Wednesday, May 22, 2013

A Quiet Apocalypse

Have you ever been to your local twenty-four hour super center late at night? I’m talking like 2 a.m. when most of the world is asleep. Somehow when this happens to me I find myself in the sporting goods section looking at tennis balls. I don’t play tennis.

Inevitably you wind up in a corner of the store and you are all alone. Not just alone in the aisle, alone in the whole store. You can’t hear anything and that white noise of a busy store we are all so used to is magically gone. I start to worry that maybe the store closed and they didn’t know I was in there. I missed the sign saying it was inventory night and they would be closed from two until six. 

As I walk through the store I peer down each aisle. I’m not sure if I want to see someone or if I fear seeing someone. I seriously consider putting my things down and just walking out of the store. Then the unknown causes my mind to race. What if the building was evacuated and in my tennis ball trance I missed the announcement? What if there are armed robbers rounding up the other shoppers and employees so they can steal anything of value? The possibilities of the unknown far more frightening than anything I can see with my eyes or hear with my ears.

This is the feeling that inspired me to write The Seamus Chronicles. I enjoy stories about asteroid impacts and nuclear Armageddon but what if it was a quiet apocalypse? No explosions, no epic battles and no widespread destruction. As the survivors travel around seeking resources and other survivors are they hopeful or fearful that they will find someone? As a stay at home dad I also wanted to write an exciting and suspenseful story that would still receive 5 stars on the +Alyssa Auch cleanliness scale.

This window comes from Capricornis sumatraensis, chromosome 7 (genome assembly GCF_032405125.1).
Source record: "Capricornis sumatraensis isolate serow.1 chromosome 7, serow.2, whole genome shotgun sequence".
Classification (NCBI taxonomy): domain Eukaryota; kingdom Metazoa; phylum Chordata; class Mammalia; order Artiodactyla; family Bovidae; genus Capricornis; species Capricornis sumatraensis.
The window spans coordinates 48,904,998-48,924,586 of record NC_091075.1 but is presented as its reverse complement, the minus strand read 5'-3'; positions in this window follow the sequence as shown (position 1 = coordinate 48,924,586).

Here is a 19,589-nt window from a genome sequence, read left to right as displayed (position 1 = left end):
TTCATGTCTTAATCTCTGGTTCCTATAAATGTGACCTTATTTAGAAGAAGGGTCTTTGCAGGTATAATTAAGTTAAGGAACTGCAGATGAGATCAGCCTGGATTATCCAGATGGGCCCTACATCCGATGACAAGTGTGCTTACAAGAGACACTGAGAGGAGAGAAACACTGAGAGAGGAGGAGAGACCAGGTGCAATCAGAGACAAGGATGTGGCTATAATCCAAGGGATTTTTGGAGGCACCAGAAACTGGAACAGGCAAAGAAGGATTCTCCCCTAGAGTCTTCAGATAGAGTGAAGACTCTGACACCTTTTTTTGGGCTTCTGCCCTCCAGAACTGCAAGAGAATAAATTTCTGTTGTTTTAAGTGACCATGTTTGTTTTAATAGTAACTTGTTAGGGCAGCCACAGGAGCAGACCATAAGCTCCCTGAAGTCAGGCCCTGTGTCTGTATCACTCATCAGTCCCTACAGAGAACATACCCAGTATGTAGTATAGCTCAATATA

A quiet apocalypse wouldn’t be boring. Even if the only survivors were scientists trying to rebuild the planet in a positive fashion they would have to deal with what the bad guys left behind. Even on their deathbed a bad guy could leave real problems that unsuspecting survivors need to deal with. Running, jumping and struggling to survive can happen without guns and violence appearing in every chapter. 

What do you think? Could a quiet apocalypse create a pit in your stomach?

Tuesday, April 30, 2013

Write for your readers

This past weekend I went to my first writers conference. The New England chapter of the Romance Writers of America held their conference at the Boston Marriott in Burlington MA. While I am not a romance writer I had heard that they were an open and welcoming group, which I found to be completely true. The sessions I attended were excellent and I had a full day without feeling like I had to sit through a "romance" specific session. Thank you to everyone for a great conference.

One of my big take aways was from author Marie Force. If you're not familiar with her work you can find her on the New York Times best seller list and a few recent articles on indie publishing. I attended two sessions that Marie presented, a late Friday session on the state of the wild west of self publishing and a session on the keys to creating an engaging series. In both sessions she talked about doing things for her readers. They weren't after thought comments or asides. She writes her stories and her series the way she does because that's what her readers want.

It may be true of all writers conferences but every session, every presenter had a comment and joke about the rules of writing and publishing. Words of caution and tales of woe were met with knowing nods as the writers spoke about their experiences with the traditional world of publishing. You can't choose your covers, you don't get to pick your title and you must rewrite to fit the style your editor wants to publish. Submissions, rejections and bad contract offers were as common as plotting, character development and point of view discussion.